MA: Right. And when it comes time for venture capital firms to fundraise, their limited partners write smaller checks. And then the VC firms, they have less money to invest. And so they, in turn, write smaller checks to the startups.

WONG: Nicole says the advice she’s been hearing is that in this market, startups should have 18 to 24 months of cash on hand because they can’t count on being able to fundraise like they used to. For companies that don’t have this cushion, it’s time to start cutting costs.

DETOMMASO: It’s basically just, like, aggressive management on your burn rate.

WONG: Which sounds like a euphemism for, like, you might have to lay off people.

DETOMMASO: Yeah. Unfortunately – because, I mean, human capital is the biggest cost to startups, right? That’s usually the case. And so, unfortunately, yes, sometimes, that means you do have to lay off people. But I think something that you have to consider as a founder is, if you don’t lay off certain people, the whole business might go under, right? And then you’re laying off everyone.

MA: This is what happened during the 2000 dot-com bust. A lot of tech companies did fail. Beezer Clarkson from Sapphire Partners said it got so bad, venture capitalists were actually giving LPs their money back, saying, we don’t think we can get you a return on your investment.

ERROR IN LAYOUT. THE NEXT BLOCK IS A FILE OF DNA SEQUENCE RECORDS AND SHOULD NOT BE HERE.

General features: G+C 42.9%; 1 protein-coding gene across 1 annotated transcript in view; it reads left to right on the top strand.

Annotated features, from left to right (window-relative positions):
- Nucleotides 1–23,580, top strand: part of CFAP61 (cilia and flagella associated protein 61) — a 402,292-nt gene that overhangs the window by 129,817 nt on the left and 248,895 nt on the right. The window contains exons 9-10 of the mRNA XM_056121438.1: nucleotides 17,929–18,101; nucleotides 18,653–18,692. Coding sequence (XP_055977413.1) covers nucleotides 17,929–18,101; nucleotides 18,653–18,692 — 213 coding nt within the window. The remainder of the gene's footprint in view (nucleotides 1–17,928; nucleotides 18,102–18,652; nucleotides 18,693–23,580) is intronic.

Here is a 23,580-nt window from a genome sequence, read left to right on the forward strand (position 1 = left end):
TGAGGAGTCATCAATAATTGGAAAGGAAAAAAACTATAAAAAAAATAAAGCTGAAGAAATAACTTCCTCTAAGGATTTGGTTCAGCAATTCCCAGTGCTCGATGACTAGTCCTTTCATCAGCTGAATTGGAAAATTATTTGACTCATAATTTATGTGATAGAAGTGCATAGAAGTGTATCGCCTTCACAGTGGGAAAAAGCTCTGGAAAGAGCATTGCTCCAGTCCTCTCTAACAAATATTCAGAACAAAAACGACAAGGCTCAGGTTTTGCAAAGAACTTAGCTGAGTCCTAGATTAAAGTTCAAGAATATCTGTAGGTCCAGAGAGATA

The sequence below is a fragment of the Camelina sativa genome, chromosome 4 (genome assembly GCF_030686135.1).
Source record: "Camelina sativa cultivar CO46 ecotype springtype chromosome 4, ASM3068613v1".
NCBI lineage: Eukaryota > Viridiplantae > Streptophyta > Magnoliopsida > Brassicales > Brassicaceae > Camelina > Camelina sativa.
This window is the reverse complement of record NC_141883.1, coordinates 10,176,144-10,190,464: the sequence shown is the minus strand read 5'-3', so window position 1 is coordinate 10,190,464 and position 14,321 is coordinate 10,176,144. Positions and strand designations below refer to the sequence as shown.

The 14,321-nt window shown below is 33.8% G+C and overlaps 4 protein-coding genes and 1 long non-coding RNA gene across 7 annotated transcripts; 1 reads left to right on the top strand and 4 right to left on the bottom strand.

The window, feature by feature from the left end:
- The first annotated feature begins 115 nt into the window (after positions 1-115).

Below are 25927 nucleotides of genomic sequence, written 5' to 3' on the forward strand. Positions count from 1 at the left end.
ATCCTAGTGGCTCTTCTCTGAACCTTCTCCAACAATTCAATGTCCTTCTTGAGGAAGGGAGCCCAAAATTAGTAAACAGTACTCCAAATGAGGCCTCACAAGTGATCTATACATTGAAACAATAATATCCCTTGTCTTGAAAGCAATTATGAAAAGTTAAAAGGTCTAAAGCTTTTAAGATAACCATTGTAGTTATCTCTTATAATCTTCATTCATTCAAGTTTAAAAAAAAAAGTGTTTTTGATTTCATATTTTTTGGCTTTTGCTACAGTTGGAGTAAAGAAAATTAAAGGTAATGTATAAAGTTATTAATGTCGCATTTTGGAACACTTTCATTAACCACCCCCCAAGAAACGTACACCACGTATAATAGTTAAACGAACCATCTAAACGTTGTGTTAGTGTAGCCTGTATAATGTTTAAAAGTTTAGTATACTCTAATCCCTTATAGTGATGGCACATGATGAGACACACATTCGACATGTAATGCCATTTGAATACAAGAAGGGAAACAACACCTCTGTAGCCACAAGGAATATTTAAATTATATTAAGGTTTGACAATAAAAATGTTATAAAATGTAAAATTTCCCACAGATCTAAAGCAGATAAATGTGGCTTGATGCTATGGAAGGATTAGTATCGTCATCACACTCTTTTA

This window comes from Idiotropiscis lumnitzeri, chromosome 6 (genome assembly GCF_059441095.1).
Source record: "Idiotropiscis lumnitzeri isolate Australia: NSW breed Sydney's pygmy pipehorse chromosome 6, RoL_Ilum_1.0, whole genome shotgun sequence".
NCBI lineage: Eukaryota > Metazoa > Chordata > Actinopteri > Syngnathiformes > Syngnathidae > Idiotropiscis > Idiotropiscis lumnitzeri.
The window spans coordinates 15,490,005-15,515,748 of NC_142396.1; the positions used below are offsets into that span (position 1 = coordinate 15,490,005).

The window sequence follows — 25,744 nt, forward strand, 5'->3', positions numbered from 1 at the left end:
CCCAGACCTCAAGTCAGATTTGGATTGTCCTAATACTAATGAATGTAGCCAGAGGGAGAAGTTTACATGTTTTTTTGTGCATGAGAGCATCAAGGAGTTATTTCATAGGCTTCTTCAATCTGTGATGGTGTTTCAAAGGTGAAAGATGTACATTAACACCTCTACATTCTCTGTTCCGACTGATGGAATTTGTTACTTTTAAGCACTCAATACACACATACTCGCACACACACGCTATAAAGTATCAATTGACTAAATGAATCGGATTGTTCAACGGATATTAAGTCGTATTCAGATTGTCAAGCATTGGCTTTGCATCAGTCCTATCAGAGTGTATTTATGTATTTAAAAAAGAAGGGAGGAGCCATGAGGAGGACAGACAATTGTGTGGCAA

CLARKSON: People really thought tech was over, and the internet was dead.

MA: Yeah. The internet, turns out, was still kicking.

CLARKSON: I don’t feel like today’s the same as March 2000 because there is no question about the importance of software in the world today.

WONG: So no one’s returning your money. You’re, like, watching for your refunds. No refunds coming into the bank account (laughter).

CLARKSON: No, we have not seen that yet.

MA: Beezer says today feels more like the 2008 downturn. And Amy Spurling, our startup founder from the top – at the time, she was chief financial officer of a different company.

SPURLING: 2008 was a pretty gnarly time to be a CFO. We had to do big layoffs to make sure that the company could survive. And there were people who had joined the company just a couple weeks before that got laid off. That really left an imprint on me. Everyone’s got a rent or a mortgage or a family or whatever, so it’s making sure that you’re doing right by your people and not just grow at all costs and assume that people are expendable. And hey, if we hit a bump in the road, we’ll just cut this team.

WONG: Amy was fortunate enough to have built up her war chest right before markets took a turn. She’s actually hiring right now – something she probably wouldn’t be doing if she hadn’t raised the money just in time. Her company, Compt, has 14 employees, and she’s hoping to double that this year.


MA: This episode was produced by Corey Bridges with engineering by James Willetts. It was fact-checked by Catherine Yang (ph). Our senior producer Viet Le edited this episode. Kate Concannon edits the show. And THE INDICATOR is a production of NPR.